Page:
There were a lot of suspicious circumstances surrounding this matter. The boy who was accused never had his "day in court" to face any of the accusations and refute them. His parents went through the entire appeal process with the Boy Scouts to have his membership reinstated based on the fact that these were allegations and not proven, but it was turned down at all levels.

 

I guess you could say the youth protection guidelines do work. As soon as someone is accused of wrong-doing (whether they are guilty or not), they are immediately evicted from scouting. Possible a good policy, but it becomes a "star chamber" process in that the accused is accused, tried, found guilty and punished without ever seeing the charges facing them.

 

Just thought I'd throw this one for a discussion that is not based on gay or aethist issues.

 

 

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What can one say? If the facts are as you have presented them, it sounds like a terrible injustice has been done. Regardless, is this an indictment of the BSA or the individuals involved? I would need more information to make a call on that one.

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At this point I would say the process.

 

The parents actually had to go through two levels of appeal without actually knowing what had happened at all. All they had to go on was that their son had had his membership revoked as he did not meet the "standards of membership". Calls to the Council executive were unfruitful at best and many calls were unreturned. The Council Executive stated that he could not comment on anything. I don't think the parents wanted comments, they wanted to know what had happened and what the accusations were.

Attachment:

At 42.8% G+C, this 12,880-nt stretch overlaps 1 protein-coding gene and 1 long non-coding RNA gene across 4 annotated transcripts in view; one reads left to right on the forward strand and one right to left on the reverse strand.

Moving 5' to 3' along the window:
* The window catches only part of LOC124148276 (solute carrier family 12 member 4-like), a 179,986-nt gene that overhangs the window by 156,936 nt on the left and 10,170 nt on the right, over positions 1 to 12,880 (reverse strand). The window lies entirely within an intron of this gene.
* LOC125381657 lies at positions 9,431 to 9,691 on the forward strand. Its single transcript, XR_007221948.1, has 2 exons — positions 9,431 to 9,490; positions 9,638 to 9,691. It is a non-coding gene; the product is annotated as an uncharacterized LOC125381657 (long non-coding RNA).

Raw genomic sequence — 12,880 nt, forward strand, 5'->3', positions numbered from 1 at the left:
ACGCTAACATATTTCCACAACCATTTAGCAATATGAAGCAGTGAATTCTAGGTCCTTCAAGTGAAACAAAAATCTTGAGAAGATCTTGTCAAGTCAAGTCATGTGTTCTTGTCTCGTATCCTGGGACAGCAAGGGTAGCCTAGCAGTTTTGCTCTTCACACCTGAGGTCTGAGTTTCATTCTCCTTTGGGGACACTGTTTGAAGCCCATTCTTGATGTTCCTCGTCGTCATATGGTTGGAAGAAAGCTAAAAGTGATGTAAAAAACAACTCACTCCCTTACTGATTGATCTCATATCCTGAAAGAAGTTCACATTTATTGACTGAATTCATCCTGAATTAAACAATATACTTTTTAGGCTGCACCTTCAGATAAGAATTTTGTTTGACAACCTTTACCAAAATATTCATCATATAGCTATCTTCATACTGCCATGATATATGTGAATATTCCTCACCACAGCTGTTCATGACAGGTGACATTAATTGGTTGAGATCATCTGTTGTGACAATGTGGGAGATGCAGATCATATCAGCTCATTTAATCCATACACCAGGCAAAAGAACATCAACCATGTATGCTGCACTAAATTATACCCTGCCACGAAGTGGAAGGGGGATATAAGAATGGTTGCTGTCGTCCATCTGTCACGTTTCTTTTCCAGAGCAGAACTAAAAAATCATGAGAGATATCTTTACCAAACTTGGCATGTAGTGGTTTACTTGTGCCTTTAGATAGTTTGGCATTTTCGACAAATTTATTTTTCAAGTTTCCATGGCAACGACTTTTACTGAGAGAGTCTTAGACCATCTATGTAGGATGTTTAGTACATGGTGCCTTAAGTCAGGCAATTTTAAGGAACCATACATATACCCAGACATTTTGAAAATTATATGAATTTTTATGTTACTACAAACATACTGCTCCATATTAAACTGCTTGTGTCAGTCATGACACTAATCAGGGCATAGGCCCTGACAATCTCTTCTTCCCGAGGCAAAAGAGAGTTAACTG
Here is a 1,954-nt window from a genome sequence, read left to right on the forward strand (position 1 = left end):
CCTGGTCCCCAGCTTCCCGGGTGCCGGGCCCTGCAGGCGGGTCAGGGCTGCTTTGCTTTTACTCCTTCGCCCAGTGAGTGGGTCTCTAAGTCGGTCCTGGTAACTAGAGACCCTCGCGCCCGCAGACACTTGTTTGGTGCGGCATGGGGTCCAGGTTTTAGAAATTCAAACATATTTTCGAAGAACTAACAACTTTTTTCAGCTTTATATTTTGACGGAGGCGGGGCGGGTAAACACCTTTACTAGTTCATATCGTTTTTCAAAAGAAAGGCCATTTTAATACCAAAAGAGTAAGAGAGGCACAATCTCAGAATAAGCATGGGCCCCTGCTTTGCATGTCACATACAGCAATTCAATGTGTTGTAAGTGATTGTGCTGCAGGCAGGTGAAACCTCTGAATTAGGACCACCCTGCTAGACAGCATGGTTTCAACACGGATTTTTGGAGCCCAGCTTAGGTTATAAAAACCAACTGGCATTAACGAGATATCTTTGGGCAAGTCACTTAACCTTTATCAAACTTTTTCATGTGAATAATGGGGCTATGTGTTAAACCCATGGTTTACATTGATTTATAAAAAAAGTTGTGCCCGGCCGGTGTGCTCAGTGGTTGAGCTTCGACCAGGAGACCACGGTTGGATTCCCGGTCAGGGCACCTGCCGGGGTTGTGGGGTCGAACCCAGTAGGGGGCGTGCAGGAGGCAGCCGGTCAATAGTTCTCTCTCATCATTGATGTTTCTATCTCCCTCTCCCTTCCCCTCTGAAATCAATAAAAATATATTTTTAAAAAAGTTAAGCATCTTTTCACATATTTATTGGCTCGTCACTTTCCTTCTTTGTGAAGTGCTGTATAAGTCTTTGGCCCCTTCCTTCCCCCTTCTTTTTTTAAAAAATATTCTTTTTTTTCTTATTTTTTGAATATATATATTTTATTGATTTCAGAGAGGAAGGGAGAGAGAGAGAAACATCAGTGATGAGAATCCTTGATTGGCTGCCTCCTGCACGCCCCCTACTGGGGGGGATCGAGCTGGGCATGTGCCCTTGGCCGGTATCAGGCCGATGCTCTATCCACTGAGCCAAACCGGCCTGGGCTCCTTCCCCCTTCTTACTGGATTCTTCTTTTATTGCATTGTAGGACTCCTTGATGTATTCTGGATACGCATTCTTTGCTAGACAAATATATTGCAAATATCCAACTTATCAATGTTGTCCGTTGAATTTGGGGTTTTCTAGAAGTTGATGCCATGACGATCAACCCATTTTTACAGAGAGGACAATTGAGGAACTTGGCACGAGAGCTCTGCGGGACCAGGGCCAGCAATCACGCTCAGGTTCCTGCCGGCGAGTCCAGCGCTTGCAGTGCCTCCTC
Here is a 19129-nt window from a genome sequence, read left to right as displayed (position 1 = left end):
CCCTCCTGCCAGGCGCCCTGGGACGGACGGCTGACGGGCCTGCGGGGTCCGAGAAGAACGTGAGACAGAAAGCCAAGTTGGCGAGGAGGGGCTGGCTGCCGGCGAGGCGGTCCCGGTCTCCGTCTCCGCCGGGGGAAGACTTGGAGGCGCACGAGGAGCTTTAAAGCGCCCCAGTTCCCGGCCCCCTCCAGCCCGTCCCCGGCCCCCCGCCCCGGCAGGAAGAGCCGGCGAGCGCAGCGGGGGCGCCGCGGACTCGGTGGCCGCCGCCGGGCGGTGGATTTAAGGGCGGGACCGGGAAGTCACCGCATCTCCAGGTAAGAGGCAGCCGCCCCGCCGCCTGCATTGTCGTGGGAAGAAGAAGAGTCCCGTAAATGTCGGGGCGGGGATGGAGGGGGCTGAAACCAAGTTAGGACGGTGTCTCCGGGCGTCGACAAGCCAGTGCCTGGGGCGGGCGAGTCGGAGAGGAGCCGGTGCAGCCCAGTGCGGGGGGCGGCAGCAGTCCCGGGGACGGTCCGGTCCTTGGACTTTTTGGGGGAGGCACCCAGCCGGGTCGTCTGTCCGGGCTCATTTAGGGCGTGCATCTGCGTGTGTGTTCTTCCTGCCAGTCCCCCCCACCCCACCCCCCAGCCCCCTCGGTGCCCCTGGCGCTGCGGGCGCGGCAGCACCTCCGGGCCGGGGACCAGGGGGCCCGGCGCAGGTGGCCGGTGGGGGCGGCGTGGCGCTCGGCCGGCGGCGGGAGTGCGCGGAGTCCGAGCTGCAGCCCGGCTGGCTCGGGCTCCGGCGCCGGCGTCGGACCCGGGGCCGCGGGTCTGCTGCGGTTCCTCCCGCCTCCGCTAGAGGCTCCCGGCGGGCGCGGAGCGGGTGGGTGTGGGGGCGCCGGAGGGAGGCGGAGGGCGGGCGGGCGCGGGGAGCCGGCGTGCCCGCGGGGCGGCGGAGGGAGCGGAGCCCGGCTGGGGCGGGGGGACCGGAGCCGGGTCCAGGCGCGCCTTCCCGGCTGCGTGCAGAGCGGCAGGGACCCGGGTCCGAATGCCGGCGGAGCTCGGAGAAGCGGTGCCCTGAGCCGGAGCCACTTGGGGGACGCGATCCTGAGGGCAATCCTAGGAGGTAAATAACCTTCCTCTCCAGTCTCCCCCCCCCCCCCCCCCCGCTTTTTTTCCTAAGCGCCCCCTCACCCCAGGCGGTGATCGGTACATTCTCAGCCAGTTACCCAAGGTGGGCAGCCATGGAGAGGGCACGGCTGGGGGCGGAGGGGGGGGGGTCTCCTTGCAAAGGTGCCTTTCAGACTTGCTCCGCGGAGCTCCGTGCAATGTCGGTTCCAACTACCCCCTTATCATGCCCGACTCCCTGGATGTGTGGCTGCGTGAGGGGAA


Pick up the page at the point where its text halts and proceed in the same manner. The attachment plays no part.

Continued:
The parents were extremely upset to say at the least. Without knowing what the accusations were, imaginations ran into overtime and every little movement of their son and all the other boys and leaders in the troop was reviewed, timetabled and scutinized.

 

No one ever told them how to even appeal the ruling until they enlisted the support of another scout executive in another district, who was able to tell them how to go about the process. He was also able to assist in the parents in getting some reluctant cooperation from Regional and National executives, so they could at least find out what the allegations were.

 

Yes, there is an appeal process. Aside from letters or other documentary evidence that you can submit (and you have no idea what is being submitted on the other end) for evidence on which you don't even know what the charges are, the appeallant is out of the loop. A discussion and decision is made based on submitted evidence and if it is hearsay, what defense does anyone have?

 

The law in this country is that you have a right to know the charges against you and to face your accuser. If the accusations are based on hearsay, then there has to be other evidence to back it up and the accused has a right to see it.

 

I think the hardest part of this process is the boy asked me and his parents why did the scouts not follow the constitution in dealing with this matter, especially since he had earned his Citizenship in the Nation merit badge and was working on his Citizenship in the World when this all blew up.